Firstly, let's see how the other 'Gospel' authors deal with it:
And when they came nigh to Jerusalem, unto Bethphage and Bethany, at the mount of Olives, he sendeth forth two of his disciples, And saith unto them, Go your way into the village over against you: and as soon as ye be entered into it, ye shall find a colt tied, whereon never man sat; loose him, and bring him. And if any man say unto you, Why do ye this? say ye that the Lord hath need of him; and straightway he will send him hither.
And they went their way, and found the colt tied by the door without in a place where two ways met; and they loose him. And certain of them that stood there said unto them, What do ye, loosing the colt? And they said unto them even as Jesus had commanded: and they let them go.
And they brought the colt to Jesus, and cast their garments on him; and he sat upon him. And many spread their garments in the way: and others cut down branches off the trees, and strawed them in the way.
And they that went before, and they that followed, cried, saying, Hosanna; Blessed is he that cometh in the name of the Lord: Blessed be the kingdom of our father David, that cometh in the name of the Lord: Hosanna in the highest.
And Jesus entered into Jerusalem, and into the temple: and when he had looked round about upon all things, and now the eventide was come, he went out unto Bethany with the twelve.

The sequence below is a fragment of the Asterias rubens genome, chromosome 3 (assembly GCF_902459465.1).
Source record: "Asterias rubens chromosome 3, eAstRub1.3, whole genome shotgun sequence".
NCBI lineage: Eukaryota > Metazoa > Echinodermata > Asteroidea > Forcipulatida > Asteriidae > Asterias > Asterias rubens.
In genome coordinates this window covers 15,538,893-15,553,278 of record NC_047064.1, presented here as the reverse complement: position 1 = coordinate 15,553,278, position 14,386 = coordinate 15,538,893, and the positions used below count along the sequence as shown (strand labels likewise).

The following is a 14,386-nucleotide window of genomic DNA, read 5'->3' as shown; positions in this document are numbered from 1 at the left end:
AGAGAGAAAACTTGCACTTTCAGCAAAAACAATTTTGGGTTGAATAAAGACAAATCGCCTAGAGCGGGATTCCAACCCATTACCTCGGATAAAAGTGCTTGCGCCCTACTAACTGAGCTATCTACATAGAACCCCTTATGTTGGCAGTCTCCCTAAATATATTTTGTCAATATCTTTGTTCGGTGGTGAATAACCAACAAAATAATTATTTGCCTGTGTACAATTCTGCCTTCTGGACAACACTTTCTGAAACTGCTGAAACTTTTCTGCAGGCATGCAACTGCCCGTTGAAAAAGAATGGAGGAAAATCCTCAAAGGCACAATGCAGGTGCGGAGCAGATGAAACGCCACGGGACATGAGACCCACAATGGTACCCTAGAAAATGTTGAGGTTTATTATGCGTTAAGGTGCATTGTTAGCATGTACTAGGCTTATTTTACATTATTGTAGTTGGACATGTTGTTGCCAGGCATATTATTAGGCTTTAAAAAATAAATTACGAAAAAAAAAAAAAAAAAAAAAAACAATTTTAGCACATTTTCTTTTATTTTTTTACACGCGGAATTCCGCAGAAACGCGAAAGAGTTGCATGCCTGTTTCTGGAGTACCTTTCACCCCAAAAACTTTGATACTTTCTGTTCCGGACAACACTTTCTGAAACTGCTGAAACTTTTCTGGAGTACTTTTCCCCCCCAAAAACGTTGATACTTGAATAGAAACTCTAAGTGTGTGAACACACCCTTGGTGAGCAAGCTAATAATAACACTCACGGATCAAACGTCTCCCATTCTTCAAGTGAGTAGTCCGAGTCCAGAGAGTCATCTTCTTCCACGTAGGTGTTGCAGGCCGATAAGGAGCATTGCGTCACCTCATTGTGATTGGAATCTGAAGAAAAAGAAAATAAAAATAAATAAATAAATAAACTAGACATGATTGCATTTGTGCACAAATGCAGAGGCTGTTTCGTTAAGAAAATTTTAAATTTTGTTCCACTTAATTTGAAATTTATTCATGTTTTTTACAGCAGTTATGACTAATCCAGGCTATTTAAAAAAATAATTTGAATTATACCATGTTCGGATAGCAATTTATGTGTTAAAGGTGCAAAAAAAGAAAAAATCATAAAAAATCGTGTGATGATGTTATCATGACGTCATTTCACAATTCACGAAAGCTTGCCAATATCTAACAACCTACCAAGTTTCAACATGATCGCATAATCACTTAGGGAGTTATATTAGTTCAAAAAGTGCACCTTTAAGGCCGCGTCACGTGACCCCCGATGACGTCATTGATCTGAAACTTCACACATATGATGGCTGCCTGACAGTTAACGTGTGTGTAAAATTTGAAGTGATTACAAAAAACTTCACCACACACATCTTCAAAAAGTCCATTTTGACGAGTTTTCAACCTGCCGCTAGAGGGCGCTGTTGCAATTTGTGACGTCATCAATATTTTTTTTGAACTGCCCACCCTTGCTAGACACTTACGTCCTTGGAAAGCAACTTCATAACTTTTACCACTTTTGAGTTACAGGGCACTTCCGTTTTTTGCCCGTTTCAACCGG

So here Jesus sends two of his men to take a colt and then rides it to Jerusalem. We aren't told if the owner got his colt back.
And it came to pass, when he was come nigh to Bethphage and Bethany, at the mount called the mount of Olives, he sent two of his disciples, Saying, Go ye into the village over against you; in the which at your entering ye shall find a colt tied, whereon yet never man sat: loose him, and bring him hither. And if any man ask you, Why do ye loose him? thus shall ye say unto him, Because the Lord hath need of him.
And they that were sent went their way, and found even as he had said unto them. And as they were loosing the colt, the owners thereof said unto them, Why loose ye the colt? And they said, The Lord hath need of him.
And they brought him to Jesus: and they cast their garments upon the colt, and they set Jesus thereon. And as he went, they spread their clothes in the way.
In this version, an almost verbatim copy of Mark's except that the owner of the colt lets them take it.
On the next day much people that were come to the feast, when they heard that Jesus was coming to Jerusalem, Took branches of palm trees, and went forth to meet him, and cried, Hosanna: Blessed is the King of Israel that cometh in the name of the Lord.
And Jesus, when he had found a young ass, sat thereon; as it is written, Fear not, daughter of Sion: behold, thy King cometh, sitting on an ass's colt.
These things understood not his disciples at the first: but when Jesus was glorified, then remembered they that these things were written of him, and that they had done these things unto him.
In this version, Jesus found the colt himself and took it. The interesting thing in this account is the allusion to a prophecy foretelling this donkey ride.
Where is this 'prophecy'? We have to delve into Zechariah to find anything which could be construed as a donkey-riding prophecy:
Rejoice greatly, O daughter of Zion; shout, O daughter of Jerusalem: behold, thy King cometh unto thee: he is just, and having salvation; lowly, and riding upon an ass, and upon a colt the foal of an ass.